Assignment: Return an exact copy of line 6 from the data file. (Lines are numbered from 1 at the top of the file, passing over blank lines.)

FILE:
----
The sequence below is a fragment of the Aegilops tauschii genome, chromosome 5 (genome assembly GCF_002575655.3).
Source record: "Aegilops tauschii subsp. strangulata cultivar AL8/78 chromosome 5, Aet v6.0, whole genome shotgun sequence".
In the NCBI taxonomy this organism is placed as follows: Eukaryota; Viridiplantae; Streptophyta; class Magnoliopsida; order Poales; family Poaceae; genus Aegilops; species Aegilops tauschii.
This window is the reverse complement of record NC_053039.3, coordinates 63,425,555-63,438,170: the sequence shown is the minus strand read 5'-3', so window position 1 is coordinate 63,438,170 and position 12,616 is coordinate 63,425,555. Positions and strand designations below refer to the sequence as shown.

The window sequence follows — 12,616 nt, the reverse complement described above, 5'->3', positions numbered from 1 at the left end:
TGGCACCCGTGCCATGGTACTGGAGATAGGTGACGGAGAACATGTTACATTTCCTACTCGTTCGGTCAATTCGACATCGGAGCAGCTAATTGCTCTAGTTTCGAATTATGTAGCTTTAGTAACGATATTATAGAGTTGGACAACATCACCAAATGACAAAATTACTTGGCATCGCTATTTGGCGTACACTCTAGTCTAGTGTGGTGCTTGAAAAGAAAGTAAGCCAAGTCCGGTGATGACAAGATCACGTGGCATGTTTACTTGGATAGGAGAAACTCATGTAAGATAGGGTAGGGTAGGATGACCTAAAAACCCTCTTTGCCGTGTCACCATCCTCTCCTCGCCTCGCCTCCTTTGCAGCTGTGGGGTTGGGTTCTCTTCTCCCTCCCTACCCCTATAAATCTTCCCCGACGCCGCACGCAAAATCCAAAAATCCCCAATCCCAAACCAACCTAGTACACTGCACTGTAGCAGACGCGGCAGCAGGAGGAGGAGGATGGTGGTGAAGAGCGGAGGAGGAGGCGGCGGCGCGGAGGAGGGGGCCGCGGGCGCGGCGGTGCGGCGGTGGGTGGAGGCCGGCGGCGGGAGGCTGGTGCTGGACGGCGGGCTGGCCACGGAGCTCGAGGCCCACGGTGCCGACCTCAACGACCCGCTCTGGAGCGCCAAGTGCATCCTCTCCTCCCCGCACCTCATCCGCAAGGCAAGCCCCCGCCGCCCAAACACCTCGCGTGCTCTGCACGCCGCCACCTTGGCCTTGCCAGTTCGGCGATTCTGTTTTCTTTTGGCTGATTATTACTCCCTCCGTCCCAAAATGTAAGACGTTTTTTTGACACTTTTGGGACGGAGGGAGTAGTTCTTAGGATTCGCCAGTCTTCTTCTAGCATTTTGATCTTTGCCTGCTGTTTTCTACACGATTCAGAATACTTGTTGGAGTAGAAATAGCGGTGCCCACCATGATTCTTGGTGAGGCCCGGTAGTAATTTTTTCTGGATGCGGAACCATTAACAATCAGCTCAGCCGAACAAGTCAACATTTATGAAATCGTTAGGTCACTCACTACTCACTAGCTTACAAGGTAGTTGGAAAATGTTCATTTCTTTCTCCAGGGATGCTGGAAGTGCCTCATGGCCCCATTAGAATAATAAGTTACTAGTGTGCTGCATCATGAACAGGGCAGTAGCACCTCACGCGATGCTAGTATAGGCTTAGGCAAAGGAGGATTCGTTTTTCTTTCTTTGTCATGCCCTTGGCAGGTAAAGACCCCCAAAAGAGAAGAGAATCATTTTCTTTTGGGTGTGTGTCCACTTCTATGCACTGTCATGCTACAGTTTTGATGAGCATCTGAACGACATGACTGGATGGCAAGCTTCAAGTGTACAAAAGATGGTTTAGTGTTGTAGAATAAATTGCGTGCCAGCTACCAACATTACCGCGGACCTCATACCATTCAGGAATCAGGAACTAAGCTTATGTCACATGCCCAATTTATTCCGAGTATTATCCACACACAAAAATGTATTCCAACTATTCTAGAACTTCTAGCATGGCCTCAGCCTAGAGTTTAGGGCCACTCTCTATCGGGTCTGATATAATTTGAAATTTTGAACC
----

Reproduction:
TGGCACCCGTGCCATGGTACTGGAGATAGGTGACGGAGAACATGTTACATTTCCTACTCGTTCGGTCAATTCGACATCGGAGCAGCTAATTGCTCTAGTTTCGAATTATGTAGCTTTAGTAACGATATTATAGAGTTGGACAACATCACCAAATGACAAAATTACTTGGCATCGCTATTTGGCGTACACTCTAGTCTAGTGTGGTGCTTGAAAAGAAAGTAAGCCAAGTCCGGTGATGACAAGATCACGTGGCATGTTTACTTGGATAGGAGAAACTCATGTAAGATAGGGTAGGGTAGGATGACCTAAAAACCCTCTTTGCCGTGTCACCATCCTCTCCTCGCCTCGCCTCCTTTGCAGCTGTGGGGTTGGGTTCTCTTCTCCCTCCCTACCCCTATAAATCTTCCCCGACGCCGCACGCAAAATCCAAAAATCCCCAATCCCAAACCAACCTAGTACACTGCACTGTAGCAGACGCGGCAGCAGGAGGAGGAGGATGGTGGTGAAGAGCGGAGGAGGAGGCGGCGGCGCGGAGGAGGGGGCCGCGGGCGCGGCGGTGCGGCGGTGGGTGGAGGCCGGCGGCGGGAGGCTGGTGCTGGACGGCGGGCTGGCCACGGAGCTCGAGGCCCACGGTGCCGACCTCAACGACCCGCTCTGGAGCGCCAAGTGCATCCTCTCCTCCCCGCACCTCATCCGCAAGGCAAGCCCCCGCCGCCCAAACACCTCGCGTGCTCTGCACGCCGCCACCTTGGCCTTGCCAGTTCGGCGATTCTGTTTTCTTTTGGCTGATTATTACTCCCTCCGTCCCAAAATGTAAGACGTTTTTTTGACACTTTTGGGACGGAGGGAGTAGTTCTTAGGATTCGCCAGTCTTCTTCTAGCATTTTGATCTTTGCCTGCTGTTTTCTACACGATTCAGAATACTTGTTGGAGTAGAAATAGCGGTGCCCACCATGATTCTTGGTGAGGCCCGGTAGTAATTTTTTCTGGATGCGGAACCATTAACAATCAGCTCAGCCGAACAAGTCAACATTTATGAAATCGTTAGGTCACTCACTACTCACTAGCTTACAAGGTAGTTGGAAAATGTTCATTTCTTTCTCCAGGGATGCTGGAAGTGCCTCATGGCCCCATTAGAATAATAAGTTACTAGTGTGCTGCATCATGAACAGGGCAGTAGCACCTCACGCGATGCTAGTATAGGCTTAGGCAAAGGAGGATTCGTTTTTCTTTCTTTGTCATGCCCTTGGCAGGTAAAGACCCCCAAAAGAGAAGAGAATCATTTTCTTTTGGGTGTGTGTCCACTTCTATGCACTGTCATGCTACAGTTTTGATGAGCATCTGAACGACATGACTGGATGGCAAGCTTCAAGTGTACAAAAGATGGTTTAGTGTTGTAGAATAAATTGCGTGCCAGCTACCAACATTACCGCGGACCTCATACCATTCAGGAATCAGGAACTAAGCTTATGTCACATGCCCAATTTATTCCGAGTATTATCCACACACAAAAATGTATTCCAACTATTCTAGAACTTCTAGCATGGCCTCAGCCTAGAGTTTAGGGCCACTCTCTATCGGGTCTGATATAATTTGAAATTTTGAACC